Tuesday, May 8, 2007

Black Bart Commentary, Photos last



Location of a Bronze Plaque placed By Glenn Wasson, showing Map and directions to Black Bart’s last stagecoach Holdup.

The mountains overlooking the Melones Reservoir, which now inundates the Stanislaus River, in eastern CA, are generally less than 3,000 feet in elevation. Geologists have identified the rock type as basalt. This rock appears in this area as a very hard and weather-resistant greenstone (classified as metamorphosed basalt). It took many hours of drilling with an electric drill (that soon exhausted several batteries) and a hammered star drill to make sufficient indentations in the green stone to mount the Black Bart memorial plaque. The author leads a group of Historical society members up to Funk hill every few years to show them the location of Black Bart’s first and last hold up, to insure that the plaque is still in place.

This range of low mountains lying west of San Andreas town and ranging Southeast to the Melones Reservoir, has been labeled an antique (Pre-Mesozoic age) by Geological standards. They are thought to have pre-dated the obvious uprising and gradual erosion of the Sierras and have survived the current and latest uplifts (Labeled Laramide and Tertiary phases) of this range.

The entire region is highly mineralized having produced many fortunes in gold, including the largest gold specimen ever found in the Western Hemisphere, a chunk weighing nearly 200 lbs. The region was the largest producer of copper during the Civil War and was recently the site of the largest asbestos mine in the U.S. until environmental restrictions on the use of asbestos made the mine obsolete.

Today, the area has been transformed into a popular recreation destination for water activity, as well as camping, hiking, biking, trail riding, and nature studies. Glenn Wasson, May 2007-05-08

Black Bart Historical Note

From 1875 to 1883 the stage coach robber, who called himself Black Bart, defied the best efforts of many a sheriff posse throughout Northern California and Southern Oregon. His robberies of Wells Fargo express stages on 28 widely separate occasions forced the desperate company to employ the Pinkerton Detective Agency to catch him. In the meantime, he enjoyed a double life in San Francisco as Charles Bolton, where he cultivated the upper levels of society and mingled freely with officials of Wells Fargo and the Pinkerton Detective Agency.
He gained a reputation as a poet by leaving scraps of doggerel at the scenes of his crimes that taunted his frustrated pursuers. Throughout his extensive career as a highwayman he neither fired a shot nor robbed an individual, which earned him widespread notoriety as the “Gentleman Bandit”.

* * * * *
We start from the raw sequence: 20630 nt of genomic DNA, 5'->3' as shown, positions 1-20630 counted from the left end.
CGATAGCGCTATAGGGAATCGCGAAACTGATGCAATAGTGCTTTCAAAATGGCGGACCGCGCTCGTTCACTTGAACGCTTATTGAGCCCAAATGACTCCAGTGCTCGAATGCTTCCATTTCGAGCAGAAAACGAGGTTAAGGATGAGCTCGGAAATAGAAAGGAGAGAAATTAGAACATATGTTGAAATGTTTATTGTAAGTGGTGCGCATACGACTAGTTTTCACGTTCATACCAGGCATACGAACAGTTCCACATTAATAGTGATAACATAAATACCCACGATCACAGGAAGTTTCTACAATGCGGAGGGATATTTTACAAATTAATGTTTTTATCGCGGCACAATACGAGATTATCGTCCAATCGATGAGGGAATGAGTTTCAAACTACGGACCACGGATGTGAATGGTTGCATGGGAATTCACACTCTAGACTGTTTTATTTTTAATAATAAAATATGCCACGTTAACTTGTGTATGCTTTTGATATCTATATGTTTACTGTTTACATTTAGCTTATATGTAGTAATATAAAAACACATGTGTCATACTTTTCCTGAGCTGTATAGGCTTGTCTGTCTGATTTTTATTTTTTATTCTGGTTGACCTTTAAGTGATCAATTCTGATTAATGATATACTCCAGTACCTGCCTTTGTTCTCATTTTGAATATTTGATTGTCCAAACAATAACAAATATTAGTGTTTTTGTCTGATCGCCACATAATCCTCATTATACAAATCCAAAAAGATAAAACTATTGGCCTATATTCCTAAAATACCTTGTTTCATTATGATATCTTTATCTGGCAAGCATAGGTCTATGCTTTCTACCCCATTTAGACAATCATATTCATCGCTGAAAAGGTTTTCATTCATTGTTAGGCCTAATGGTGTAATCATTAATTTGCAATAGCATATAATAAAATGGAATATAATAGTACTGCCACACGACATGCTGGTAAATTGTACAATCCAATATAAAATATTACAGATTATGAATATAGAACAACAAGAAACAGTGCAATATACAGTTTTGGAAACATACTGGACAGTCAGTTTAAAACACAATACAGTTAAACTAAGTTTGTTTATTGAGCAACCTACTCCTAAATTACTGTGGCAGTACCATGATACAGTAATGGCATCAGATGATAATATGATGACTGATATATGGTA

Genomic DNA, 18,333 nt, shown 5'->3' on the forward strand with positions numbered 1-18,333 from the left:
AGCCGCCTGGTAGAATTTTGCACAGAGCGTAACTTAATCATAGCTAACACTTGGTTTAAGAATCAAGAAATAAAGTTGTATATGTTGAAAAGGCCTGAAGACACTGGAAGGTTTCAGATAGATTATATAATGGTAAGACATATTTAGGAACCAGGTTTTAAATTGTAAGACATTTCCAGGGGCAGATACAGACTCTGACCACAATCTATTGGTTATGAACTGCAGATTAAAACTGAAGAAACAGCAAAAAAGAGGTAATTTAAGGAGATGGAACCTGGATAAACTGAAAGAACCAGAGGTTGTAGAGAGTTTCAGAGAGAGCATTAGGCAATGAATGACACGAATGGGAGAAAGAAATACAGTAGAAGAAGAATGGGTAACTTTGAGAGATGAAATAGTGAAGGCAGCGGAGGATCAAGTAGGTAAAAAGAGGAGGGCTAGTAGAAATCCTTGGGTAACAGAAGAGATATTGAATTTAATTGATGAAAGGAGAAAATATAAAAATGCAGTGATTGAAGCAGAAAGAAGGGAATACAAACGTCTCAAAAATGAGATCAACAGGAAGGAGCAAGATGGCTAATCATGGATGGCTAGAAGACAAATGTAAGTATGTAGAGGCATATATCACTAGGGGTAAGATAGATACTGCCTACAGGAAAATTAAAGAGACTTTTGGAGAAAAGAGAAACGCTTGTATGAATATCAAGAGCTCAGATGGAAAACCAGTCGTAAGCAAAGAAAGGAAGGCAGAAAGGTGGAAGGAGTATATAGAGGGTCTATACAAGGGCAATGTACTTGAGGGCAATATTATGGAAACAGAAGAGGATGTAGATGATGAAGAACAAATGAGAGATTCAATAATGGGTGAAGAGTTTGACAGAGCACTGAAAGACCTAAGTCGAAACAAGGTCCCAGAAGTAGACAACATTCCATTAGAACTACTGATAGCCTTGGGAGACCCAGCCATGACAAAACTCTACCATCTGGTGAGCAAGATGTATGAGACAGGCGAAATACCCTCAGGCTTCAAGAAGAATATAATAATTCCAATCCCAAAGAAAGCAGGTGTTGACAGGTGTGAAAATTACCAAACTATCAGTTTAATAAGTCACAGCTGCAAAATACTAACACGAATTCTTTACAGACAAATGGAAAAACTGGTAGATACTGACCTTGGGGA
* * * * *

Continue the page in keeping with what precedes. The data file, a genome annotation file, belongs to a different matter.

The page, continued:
After his eventual capture, he was sentenced to San Quentin Prison for eight years. He was released four and one half years later as a reward for good behavior and was swarmed by the San Francisco press. Ambrose Bierce wrote a poem to commemorate the event. But in a few short days Black Bart disappeared, and to this day no one knows where, when, or how he died- adding another dimension to an already unforgettable career.
The following account of an imaginary Black Bart robbery was first published in the December 2001 issue of Sierra Heritage magazine:

Calaveras Christmas- 1881

In the annuals of Crime, as we go back in Time,
There was never a criminal so notorious
Than the one whose narration calls forth such variation
Of his many deeds foul and inglorious.

Back in old Calaveras, Black Bart would embarrass
The vigilantes who patrolled through the County.
By holding up stages with acts so outrageous
That his capture was worth a large bounty.

To make matters worse, he penned horrid verse-
Which he left at the scene of each crime,
To make them aware, that they never knew where
Black Bart might lustily strike the next time.

One night in December, too far back to remember,
A lone figure waited long in the cold,
To plunder the cargo from the stage of Wells Fargo-
That was known to be loaded with gold.

He made leisurely smoke beneath an old oak,
At the top of a grade steeply slanting;
And he figured the load up that long twisting road
Would have the horses both lathered and panting.

When they stopped for a rest, at the top of a crest,
He’d step from the shadows concealing
And demand they surrender their hard legal tender,
To the shotgun he’d soon be revealing.

But the hours dragged on, with no promise of dawn
And he nervously started to wonder
Had the stage broken down, or been delayed up in town-
Cheating him of his chance for more plunder?

He cursed his existence, then off in the distance
He thought he heard horsemen’s commands
So he nipped at his flask, and adjusted his mask,
And fondled the gun in his hands.

Now he heard the hooves pound on the hard frozen ground,
And the driver spat curses and blaspheme;
Then when reaching the top, the coach made a stop
The steeds snorting great clouds of white steam.

From out of the shadow, came our dark desperado
And he caught the lead horse by the bridle,
Saying “throw down you chest, or I’ll put you to rest-
My threat to soon shoot is not idle.”

“Toss your wallets and rings, all your personal things-
Twill greatly add to my riches.
If you try to hold back, you’ll produce my attack.
So you better soon empty your britches.”

Not a man said “Desist!” nor made move to resist;
They meekly tossed down all their worth.
When a child’s words implored “Tis the night of the Lord-
Do you rob on the Eve of His birth?”

Bart was taken aback, by this childish attack;
His long buried conscience was stung-
Thinking “I may be a fool, but not on the Yule,
Can I purloin from the innocent young.”

They said that Black Bart was a man with no heart,
Who lived by the law of the gun..
But he walked away from a right princely sum,
Christmas Eve in the Year Eighty-One,

Glenn Wasson